Health can be defined in various ways but in an ‘Indigenous Persons’ perspective health means not just the physical well being of an individuals relative and dynamic health but also refers to the social, emotional and cultural well-being of the whole Community in which each individual is able to achieve their full potential as a human being.
The relative nature of health refers to how we judge our level of health in a period of time or when compared to others in the indigenous population. When comparing Indigenous Australian’s health with non-Indigenous Australians the amount of poor health of aboriginals in Australia is now so low that almost half of Native men and over a third of women die before they turn 50 whilst the non-indigenous population is estimated to live for 81 years.
The dynamic view of health refers to how our level of health is always changing. This can be month to month, day to day or over long periods of time for example comparing your health when you were a child to comparing it as an adult.
The life expectancy for indigenous Australians is currently 69 years for men and females are estimated at 73. When compared to non-Indigenous Australians the life expectancy shows that non-indigenous people live 10 years more than Indigenous Australians. Major individual, social, economic and environmental factors have a huge impact on the results of the life expectancy of Indigenous Australians.
This is detrimental to their current life expectancy and health organisations, politicians and communities have recognised the need to change and enhance their lives.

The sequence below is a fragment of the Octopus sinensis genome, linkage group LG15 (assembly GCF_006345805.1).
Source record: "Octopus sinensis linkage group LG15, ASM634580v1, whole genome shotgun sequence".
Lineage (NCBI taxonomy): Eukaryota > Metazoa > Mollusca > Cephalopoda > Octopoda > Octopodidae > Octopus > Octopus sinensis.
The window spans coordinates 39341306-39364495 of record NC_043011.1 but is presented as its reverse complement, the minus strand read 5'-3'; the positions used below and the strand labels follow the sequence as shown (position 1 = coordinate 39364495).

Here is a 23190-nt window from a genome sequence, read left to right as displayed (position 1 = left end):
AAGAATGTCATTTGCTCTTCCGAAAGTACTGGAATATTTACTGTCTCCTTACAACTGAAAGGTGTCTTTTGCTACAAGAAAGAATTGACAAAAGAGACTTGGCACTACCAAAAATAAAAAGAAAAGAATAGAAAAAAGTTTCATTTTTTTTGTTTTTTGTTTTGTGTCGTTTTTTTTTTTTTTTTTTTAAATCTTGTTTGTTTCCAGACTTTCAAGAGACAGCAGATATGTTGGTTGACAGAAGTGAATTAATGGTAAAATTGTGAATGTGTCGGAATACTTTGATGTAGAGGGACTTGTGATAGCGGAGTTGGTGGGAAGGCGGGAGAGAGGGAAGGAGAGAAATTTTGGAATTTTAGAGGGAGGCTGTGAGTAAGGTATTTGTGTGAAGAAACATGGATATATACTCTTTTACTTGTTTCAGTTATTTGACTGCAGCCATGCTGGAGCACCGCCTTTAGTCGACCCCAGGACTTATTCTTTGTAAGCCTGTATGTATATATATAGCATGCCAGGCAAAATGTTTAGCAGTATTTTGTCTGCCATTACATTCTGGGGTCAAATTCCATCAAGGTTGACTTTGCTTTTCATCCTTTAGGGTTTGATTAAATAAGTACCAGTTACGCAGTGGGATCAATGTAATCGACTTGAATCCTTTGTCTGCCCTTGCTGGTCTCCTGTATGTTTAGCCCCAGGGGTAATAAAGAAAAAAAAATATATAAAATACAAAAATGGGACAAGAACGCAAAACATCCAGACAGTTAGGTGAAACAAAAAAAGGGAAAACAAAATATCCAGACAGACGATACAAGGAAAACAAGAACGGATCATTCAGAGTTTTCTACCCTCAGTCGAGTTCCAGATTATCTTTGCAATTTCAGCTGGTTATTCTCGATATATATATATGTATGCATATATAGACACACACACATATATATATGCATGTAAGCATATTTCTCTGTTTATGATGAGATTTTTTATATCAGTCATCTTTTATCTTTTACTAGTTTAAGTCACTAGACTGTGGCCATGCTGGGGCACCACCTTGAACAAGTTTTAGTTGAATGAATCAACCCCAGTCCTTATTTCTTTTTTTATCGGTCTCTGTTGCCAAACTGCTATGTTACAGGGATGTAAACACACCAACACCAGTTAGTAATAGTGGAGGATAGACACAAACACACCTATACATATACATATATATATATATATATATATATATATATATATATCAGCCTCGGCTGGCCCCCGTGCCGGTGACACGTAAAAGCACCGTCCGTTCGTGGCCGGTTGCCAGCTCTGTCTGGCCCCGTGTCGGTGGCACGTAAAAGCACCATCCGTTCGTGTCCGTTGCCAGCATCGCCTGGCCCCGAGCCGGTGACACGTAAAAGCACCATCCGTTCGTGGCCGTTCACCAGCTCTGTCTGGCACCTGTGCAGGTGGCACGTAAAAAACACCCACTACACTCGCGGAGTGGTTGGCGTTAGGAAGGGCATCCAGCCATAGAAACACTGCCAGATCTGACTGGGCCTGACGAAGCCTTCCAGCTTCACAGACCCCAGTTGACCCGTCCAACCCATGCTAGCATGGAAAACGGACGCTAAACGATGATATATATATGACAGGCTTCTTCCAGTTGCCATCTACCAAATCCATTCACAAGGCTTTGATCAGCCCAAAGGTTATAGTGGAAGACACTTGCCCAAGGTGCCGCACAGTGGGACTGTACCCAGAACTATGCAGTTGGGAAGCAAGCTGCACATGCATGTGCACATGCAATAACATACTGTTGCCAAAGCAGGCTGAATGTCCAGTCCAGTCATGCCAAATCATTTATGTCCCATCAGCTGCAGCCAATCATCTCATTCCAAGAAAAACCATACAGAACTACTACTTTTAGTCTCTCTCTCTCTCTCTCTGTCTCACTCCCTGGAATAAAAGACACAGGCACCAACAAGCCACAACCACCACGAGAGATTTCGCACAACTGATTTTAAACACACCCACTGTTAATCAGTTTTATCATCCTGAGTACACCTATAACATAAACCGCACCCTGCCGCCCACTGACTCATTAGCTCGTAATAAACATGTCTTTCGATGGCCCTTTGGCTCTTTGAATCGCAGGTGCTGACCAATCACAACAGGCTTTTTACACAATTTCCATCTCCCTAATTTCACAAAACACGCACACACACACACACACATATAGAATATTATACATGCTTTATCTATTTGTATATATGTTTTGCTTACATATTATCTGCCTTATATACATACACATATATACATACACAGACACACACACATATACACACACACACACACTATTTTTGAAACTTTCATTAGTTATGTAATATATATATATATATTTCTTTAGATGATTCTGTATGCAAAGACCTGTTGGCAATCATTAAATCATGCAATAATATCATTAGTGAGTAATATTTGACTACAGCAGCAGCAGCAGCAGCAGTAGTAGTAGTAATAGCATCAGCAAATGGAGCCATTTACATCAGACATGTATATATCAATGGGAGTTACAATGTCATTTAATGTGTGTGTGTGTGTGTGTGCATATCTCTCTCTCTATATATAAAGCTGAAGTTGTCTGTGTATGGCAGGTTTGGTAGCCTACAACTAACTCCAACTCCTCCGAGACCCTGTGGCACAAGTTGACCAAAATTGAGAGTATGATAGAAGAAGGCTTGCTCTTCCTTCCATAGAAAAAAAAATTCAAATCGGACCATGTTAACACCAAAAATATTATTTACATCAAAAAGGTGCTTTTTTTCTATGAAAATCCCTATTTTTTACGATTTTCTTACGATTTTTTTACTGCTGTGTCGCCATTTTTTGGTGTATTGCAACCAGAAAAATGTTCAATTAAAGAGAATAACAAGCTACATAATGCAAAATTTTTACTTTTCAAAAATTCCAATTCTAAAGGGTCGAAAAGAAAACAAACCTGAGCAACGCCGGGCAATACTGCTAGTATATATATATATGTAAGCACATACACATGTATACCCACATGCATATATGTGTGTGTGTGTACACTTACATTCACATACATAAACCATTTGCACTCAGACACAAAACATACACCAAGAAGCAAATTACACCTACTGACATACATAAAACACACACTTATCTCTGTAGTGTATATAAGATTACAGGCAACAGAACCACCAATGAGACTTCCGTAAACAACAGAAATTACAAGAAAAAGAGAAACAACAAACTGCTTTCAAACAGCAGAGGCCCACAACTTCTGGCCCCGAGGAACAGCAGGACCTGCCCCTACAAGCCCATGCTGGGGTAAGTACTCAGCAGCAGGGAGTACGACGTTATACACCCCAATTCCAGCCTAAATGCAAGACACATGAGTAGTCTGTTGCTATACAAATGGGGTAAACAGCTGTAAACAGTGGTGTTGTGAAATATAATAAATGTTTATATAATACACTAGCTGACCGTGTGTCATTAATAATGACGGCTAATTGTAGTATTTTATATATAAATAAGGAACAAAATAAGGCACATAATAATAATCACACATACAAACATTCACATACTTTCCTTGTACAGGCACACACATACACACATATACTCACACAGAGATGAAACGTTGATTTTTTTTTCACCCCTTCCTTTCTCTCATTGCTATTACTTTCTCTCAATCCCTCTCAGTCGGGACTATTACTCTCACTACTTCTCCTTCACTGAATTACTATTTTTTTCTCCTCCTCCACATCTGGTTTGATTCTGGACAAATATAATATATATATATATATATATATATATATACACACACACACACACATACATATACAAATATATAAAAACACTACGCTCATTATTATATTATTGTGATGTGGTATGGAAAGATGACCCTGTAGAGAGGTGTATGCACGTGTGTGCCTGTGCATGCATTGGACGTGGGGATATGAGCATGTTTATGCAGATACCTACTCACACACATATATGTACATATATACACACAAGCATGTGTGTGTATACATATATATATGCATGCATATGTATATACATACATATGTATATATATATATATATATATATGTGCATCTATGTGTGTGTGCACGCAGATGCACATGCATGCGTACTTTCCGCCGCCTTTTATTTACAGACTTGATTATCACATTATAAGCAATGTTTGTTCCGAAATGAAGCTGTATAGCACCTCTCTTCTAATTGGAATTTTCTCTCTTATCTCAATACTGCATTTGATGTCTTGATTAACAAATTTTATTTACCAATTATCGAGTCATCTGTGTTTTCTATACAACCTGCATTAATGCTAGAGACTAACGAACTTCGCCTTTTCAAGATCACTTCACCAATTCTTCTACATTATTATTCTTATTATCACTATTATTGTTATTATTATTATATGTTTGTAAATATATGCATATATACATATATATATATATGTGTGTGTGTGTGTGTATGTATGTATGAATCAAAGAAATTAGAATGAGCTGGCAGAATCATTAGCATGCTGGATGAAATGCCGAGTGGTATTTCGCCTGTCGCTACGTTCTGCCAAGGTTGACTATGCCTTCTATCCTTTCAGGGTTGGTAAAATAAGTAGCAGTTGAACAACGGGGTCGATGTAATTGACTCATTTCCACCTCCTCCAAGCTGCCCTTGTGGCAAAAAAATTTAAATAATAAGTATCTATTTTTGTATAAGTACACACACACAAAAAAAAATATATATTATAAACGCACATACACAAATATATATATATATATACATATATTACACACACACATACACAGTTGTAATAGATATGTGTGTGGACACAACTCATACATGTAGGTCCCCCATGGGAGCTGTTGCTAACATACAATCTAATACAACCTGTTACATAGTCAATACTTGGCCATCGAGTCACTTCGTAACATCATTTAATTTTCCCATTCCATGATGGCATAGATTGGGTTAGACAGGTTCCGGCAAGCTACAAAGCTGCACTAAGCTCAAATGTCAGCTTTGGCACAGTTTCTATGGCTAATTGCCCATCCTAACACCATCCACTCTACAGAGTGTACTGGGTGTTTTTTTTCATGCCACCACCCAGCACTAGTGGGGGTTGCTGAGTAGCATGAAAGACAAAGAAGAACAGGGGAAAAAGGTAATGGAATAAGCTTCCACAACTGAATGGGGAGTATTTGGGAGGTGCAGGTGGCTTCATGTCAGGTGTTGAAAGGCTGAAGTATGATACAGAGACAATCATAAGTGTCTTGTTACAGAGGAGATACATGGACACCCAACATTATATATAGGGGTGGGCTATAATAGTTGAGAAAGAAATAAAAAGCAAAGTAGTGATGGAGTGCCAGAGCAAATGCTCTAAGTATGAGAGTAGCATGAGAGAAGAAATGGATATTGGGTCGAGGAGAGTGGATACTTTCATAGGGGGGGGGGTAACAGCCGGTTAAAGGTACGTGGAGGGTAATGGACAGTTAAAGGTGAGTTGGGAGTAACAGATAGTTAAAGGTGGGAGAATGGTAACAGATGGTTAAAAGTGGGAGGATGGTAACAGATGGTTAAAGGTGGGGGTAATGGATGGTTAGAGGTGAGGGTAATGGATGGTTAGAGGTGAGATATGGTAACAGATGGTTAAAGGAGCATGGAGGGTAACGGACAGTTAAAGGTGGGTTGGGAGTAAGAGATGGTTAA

Significant inequalities exist in the health status for Aboriginal People, leading to a much poorer level of health when compared with non-indigenous people.
Health inequalities can have a major impact on individual’s health determinants. A health determinant is a range of factors that can impact both positively and negatively on the health status of aboriginal people. These factors are classified as individual, sociocultural, socioeconomic and environmental, which than branch off into their own subs categories.
Each Indigenous person has their own individual health determinant and the way each of them controls or uses their determinants is completely different to others. Some individual health determinants cannot be changed, for example genetics, age and gender all cannot be changed. Individual factors that relate to a young person’s genetics, skills, knowledge and attitudes can be modifiable and others non-modifiable. Because of this, it is the individual that needs to play an important role in their health factors.
Sociocultural, socioeconomic and environmental factors also impact individual health determinants in the cultural group of Indigenous Australians. These factors play a significant role in health determination because resources for health may be costly to some, unavailable in their remote communities or are insignificant in their daily lives.